• Sitting on my desk. I completely cheated and sat on a corner of my desk one day to read whatever was up on my monitor. I was tired, it was late in the day toward the end of the week, and I did not feel like sitting down away from the computer. I don’t want to make that a habit.
  • Alignment. The Katy Bowman book has opened my eyes to alignment of the body and feet. I regularly look down at my legs and feet to see how I’m standing. I am trying to stand evenly and not place my weight one side or the other for extended periods of time. I try to stand with good posture with body weight evenly distributed.
  • Tight calves. I don’t know why, but my calves felt tight this week. I don’t know if that is from standing in shoes without a heel or from running or what. Any ideas?
  • Foot pain lessening. The first weeks of my standing desk, pain would radiate from the balls of my feet in the afternoon. I also had occasional twinges from my right ankle. The combination of ditching the heels, wearing better shoes, and taking sitting breaks whenever I feel like I need to seems to make a difference, and I am standing without foot discomfort.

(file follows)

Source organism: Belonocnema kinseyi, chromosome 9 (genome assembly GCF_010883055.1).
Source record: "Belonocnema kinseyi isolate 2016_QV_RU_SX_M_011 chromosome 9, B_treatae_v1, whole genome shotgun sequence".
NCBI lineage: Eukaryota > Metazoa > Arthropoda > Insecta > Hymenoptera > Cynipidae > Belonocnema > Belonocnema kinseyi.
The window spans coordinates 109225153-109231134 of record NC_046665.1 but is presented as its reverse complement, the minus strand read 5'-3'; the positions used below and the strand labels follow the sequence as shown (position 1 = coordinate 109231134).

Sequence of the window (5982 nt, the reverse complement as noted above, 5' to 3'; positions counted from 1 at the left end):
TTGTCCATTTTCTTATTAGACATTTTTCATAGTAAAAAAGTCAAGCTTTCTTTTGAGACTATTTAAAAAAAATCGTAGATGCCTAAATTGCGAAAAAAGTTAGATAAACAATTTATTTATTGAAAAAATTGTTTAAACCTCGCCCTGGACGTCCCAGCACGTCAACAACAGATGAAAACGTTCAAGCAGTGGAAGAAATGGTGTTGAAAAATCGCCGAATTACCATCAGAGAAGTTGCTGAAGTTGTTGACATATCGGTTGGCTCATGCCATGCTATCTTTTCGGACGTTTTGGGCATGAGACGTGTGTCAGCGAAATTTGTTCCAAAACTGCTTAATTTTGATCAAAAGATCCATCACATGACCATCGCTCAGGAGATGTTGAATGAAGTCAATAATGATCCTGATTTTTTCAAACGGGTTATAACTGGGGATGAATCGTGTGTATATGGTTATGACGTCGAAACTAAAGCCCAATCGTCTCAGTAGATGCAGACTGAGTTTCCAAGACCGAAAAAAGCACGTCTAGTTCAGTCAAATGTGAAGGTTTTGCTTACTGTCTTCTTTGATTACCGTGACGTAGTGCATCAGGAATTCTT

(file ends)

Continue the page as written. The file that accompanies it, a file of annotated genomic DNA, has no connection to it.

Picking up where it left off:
• Standing desk field trip. This week someone in my office passed by and saw my standing desk. He uses one, too, and showed me some of the various facets of his setup. His desk is wider than mine and in addition to a monitor and keyboard, he also does paperwork while standing. I still prefer to read or scribble while sitting, as it provides a welcome break from the standing routine.
Kevin's DIY standing desk
Kevin’s DIY standing desk

Week 4: March 10-15